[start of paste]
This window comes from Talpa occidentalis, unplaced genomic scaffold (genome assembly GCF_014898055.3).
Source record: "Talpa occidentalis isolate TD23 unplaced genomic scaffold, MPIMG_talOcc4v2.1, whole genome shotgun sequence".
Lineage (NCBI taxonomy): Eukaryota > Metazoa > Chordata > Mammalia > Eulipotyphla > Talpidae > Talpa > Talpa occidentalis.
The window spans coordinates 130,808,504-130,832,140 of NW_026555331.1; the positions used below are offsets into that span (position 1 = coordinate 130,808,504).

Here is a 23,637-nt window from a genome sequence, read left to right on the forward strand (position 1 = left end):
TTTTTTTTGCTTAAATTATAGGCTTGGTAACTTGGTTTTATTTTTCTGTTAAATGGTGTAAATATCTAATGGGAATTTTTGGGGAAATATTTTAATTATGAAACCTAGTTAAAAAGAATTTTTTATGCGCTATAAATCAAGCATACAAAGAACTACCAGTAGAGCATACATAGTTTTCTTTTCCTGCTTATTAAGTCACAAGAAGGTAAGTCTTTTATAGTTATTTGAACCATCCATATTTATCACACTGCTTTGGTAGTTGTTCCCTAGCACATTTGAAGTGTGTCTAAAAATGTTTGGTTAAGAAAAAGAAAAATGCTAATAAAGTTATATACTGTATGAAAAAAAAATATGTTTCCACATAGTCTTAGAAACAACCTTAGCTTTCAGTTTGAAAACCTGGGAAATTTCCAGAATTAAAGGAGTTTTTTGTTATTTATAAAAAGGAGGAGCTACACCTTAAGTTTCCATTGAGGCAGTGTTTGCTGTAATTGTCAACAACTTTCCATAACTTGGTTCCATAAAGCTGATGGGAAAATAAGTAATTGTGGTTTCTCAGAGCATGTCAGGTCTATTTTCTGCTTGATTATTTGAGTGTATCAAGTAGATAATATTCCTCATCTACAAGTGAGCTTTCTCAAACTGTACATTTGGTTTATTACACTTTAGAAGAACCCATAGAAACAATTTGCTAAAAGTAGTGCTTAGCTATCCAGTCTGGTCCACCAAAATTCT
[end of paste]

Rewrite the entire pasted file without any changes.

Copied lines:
This window comes from Talpa occidentalis, unplaced genomic scaffold (genome assembly GCF_014898055.3).
Source record: "Talpa occidentalis isolate TD23 unplaced genomic scaffold, MPIMG_talOcc4v2.1, whole genome shotgun sequence".
Lineage (NCBI taxonomy): Eukaryota > Metazoa > Chordata > Mammalia > Eulipotyphla > Talpidae > Talpa > Talpa occidentalis.
The window spans coordinates 130,808,504-130,832,140 of NW_026555331.1; the positions used below are offsets into that span (position 1 = coordinate 130,808,504).

Here is a 23,637-nt window from a genome sequence, read left to right on the forward strand (position 1 = left end):
TTTTTTTTGCTTAAATTATAGGCTTGGTAACTTGGTTTTATTTTTCTGTTAAATGGTGTAAATATCTAATGGGAATTTTTGGGGAAATATTTTAATTATGAAACCTAGTTAAAAAGAATTTTTTATGCGCTATAAATCAAGCATACAAAGAACTACCAGTAGAGCATACATAGTTTTCTTTTCCTGCTTATTAAGTCACAAGAAGGTAAGTCTTTTATAGTTATTTGAACCATCCATATTTATCACACTGCTTTGGTAGTTGTTCCCTAGCACATTTGAAGTGTGTCTAAAAATGTTTGGTTAAGAAAAAGAAAAATGCTAATAAAGTTATATACTGTATGAAAAAAAAATATGTTTCCACATAGTCTTAGAAACAACCTTAGCTTTCAGTTTGAAAACCTGGGAAATTTCCAGAATTAAAGGAGTTTTTTGTTATTTATAAAAAGGAGGAGCTACACCTTAAGTTTCCATTGAGGCAGTGTTTGCTGTAATTGTCAACAACTTTCCATAACTTGGTTCCATAAAGCTGATGGGAAAATAAGTAATTGTGGTTTCTCAGAGCATGTCAGGTCTATTTTCTGCTTGATTATTTGAGTGTATCAAGTAGATAATATTCCTCATCTACAAGTGAGCTTTCTCAAACTGTACATTTGGTTTATTACACTTTAGAAGAACCCATAGAAACAATTTGCTAAAAGTAGTGCTTAGCTATCCAGTCTGGTCCACCAAAATTCT